Chances are if you weren’t around the Bull Terrier show rings in the UK around the late 1980’s to mid 1990’s, you won’t have seen me or know who I am. I’m not the most recognisable person in the breed by any stretch of the imagination – I’ve rarely set foot in a show ring since I was a young man (or younger man I should say!), I’ve bred very few litters in my time, never stood in front of one single line-up as a judge, in fact I haven’t even owned that many dogs over the years.
Although my Grandfather bred Bull Terriers as far back as the 1940’s, – including a red dog called Boxer that my dad owned when he was a young boy – I didn’t get my first Bull Terrier until 1985, a lovely little bitch called Bonnie who was the sweetest, most kind natured girl you could wish for. Oddly enough she was sired by the most intimidating looking Bull Terrier imaginable, a dog named Public Eye – a son of Ch. Catrana Eye Opener Of Aricon no less!
The guy who was responsible for producing Bonnie was Andy Croft of the Tandorc kennel, still a very good friend of mine to this day, and perhaps best known for breeding and owning a dog called Nevada Allen Of Tandorc – a CC winner under Audrey Edmond (Ghabar) in the 1990’s, who later went to Belgium and is behind many great European dogs.
Bonnie unfortunately never produced a litter after unsuccessful matings with both Ch. Bulivar Battlestar and a lovely Aricon/Brobar bred dog named Andromeda Star – but she was a very much loved member of the family until she died in 1997 at the age of 12.
In the meantime two others came to stay, firstly a bitch called Tara who turned up outside my house one day looking like she’d been in the wars. It turns out she had, after a bit of inspection I found that she had been used for dog fighting by her owner – so let’s just say I decided they weren’t going to get her back! Tara was quite a handful and I couldn’t risk her being left alone with Bonnie, but after a time she turned into the very gentle girl that she probably was before those scumbags got hold of her, and thankfully she ended up being great pals with Bonnie.
Sadly, we only had Tara for a year as she died of cancer – she must only have been around 4 years of age. Nevertheless I’d like to think we did give her some love and happiness in her short life…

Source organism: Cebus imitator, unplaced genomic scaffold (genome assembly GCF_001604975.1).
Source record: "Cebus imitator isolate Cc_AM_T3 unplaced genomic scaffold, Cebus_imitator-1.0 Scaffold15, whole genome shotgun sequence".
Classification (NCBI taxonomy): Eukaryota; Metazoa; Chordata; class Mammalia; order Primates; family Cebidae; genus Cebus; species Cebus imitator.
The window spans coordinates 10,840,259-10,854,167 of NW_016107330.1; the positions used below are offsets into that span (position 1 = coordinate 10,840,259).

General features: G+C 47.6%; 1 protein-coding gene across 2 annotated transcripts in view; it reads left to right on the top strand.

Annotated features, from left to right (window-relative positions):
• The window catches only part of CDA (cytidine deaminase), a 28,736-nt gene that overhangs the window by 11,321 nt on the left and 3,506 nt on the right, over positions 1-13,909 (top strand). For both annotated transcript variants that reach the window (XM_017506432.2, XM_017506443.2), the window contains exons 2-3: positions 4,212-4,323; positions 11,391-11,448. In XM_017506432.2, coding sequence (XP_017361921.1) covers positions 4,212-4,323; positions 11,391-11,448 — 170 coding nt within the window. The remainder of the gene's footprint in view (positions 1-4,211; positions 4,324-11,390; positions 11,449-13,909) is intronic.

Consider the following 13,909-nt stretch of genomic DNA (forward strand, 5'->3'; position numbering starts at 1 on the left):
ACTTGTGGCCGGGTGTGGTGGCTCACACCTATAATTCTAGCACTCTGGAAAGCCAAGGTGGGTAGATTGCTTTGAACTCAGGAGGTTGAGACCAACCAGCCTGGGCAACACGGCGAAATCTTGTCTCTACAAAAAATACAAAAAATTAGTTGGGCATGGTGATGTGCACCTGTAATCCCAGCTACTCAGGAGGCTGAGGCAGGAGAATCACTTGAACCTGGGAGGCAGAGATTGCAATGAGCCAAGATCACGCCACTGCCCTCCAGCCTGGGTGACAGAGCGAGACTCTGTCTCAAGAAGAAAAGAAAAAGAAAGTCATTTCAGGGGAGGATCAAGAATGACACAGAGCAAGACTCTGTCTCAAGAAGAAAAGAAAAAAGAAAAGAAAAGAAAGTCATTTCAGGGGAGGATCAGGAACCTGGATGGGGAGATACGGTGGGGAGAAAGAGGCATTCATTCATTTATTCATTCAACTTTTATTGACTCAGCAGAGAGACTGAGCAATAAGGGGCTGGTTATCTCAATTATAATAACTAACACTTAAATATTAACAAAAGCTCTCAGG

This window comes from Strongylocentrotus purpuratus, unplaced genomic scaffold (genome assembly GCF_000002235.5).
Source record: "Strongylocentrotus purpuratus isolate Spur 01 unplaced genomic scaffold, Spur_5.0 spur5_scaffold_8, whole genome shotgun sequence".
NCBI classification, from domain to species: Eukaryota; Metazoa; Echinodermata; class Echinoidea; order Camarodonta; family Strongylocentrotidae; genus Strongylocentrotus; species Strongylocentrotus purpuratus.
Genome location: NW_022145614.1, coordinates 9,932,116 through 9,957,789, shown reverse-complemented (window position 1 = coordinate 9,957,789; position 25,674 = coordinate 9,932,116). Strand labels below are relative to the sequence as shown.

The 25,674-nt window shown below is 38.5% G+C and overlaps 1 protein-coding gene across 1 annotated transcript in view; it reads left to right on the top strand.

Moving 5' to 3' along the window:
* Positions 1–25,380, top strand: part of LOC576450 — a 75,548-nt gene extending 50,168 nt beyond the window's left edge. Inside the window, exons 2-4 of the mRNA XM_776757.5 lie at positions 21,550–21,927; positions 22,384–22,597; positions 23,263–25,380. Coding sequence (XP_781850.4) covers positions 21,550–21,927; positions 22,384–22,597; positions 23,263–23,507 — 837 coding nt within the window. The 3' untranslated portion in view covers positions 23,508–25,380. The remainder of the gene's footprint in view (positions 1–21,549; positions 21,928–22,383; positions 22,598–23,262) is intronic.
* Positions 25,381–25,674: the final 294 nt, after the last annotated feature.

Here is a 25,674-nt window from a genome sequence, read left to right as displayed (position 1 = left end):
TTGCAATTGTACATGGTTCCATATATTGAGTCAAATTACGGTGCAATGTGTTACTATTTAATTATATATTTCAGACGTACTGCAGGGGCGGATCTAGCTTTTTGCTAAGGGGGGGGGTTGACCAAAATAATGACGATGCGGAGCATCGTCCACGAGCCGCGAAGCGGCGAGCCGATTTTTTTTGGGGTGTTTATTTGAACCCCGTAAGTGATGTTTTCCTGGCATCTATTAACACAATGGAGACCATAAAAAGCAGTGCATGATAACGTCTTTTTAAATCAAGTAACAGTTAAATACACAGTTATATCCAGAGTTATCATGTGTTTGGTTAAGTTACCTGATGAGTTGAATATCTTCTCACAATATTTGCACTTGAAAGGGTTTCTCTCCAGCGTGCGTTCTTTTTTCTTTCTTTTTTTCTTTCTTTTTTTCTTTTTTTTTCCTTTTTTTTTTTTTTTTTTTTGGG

Not long after, Andy gave me a fabulous bitch puppy who he planned on showing a year or two down the line as he felt she was destined for big things in the breed. I gave her the name of Sue, but most people remember her better by her show name – Tandorc Hazy Fantazy.
Sue did indeed turn out to be as good as what we thought, and both her and Nevada Allen Of Tandorc were shown extensively by Andy in the early to mid 90’s. Neither dog got anything like the rewards that their quality merited, goodness knows why because they were two outstanding Bull Terriers, dozens of Class Wins between them over the biggest and best of the era, yet only one CC between them – it’s puzzled me ever since that has? Not mentioning any names, but one person described Sue as being ‘possibly the best Bull Terrier that was ever sired by Ch. Ghabar Flagship’. Considering who else came from Flagship, that is some praise…
Sue also failed to produce from one of the dogs myself and Andy chose for her, that one being Ceilteach Lonely And Strong – she did however have two litters to others, firstly Nevada Allen Of Tandorc and then after the failed matings she had four puppies to Suejabul Torro Blanc. Unfortunately two of those puppies died, and as weeks went by it became apparent that the surviving dog was having problems with his front left leg. As such I knew I couldn’t sell him and in any case I’d grown very attached to him and didn’t really want to part with him anyway … I called him Eddie.
To say Eddie had a problem with his leg was an understatement, an x-ray taken once he was a bit bigger and older revealed a horrific fracture, probably the cause of his mother sitting on him – the vet said she’d never seen anything like it and advised me to take Eddie up to a place in Northumberland to a man called Malcolm Ness, apparently one of the top bone specialists in the country. Mr Ness told me that while there was nothing he or anyone else would be able to do to completely correct Eddie’s bone structure, he could stop it getting any worse and would give him the chance of leading a reasonably normal life. That was all I wanted to hear, it was music to my ears!
An operation, a few steel pins, plates and stitches later and Eddie was back, he healed really well and although extremely disfigured it didn’t hamper him at all. He could run and jump with the best of them and would easily contend with Sue when they got into typical Bull Terrier rough and tumble. Eddie in fact started most of it, he was a complete clown – Mr Ness said he’d never grow up mentally as a result of him being put under anaesthetic at such a young age – and he was right, he never grew up, he was a puppy all his life.
Eddie came into the world just a few weeks after Bonnie left it, and he and his mother Sue lived in perfect harmony until the end of their days in 2005. Sadly that was within a short time of each other, a few months – Eddie like many others before and after fell to the dreaded kidney failure at eight years of age, Sue lasted a bit later until thirteen years of old age finally caught up with her.
So there you have it, as I said at the start I’ve not had loads of Bull Terriers, you can count on one hand the amount of litters I’ve bred, I’ve not owned or bred any Champions or major prize winners and I’m useless at showing them. I’m just a guy who loves the breed …
Oh, I nearly forgot, I spent 10 years from 2002 putting together a magazine called Bull Terrier Monthly as well!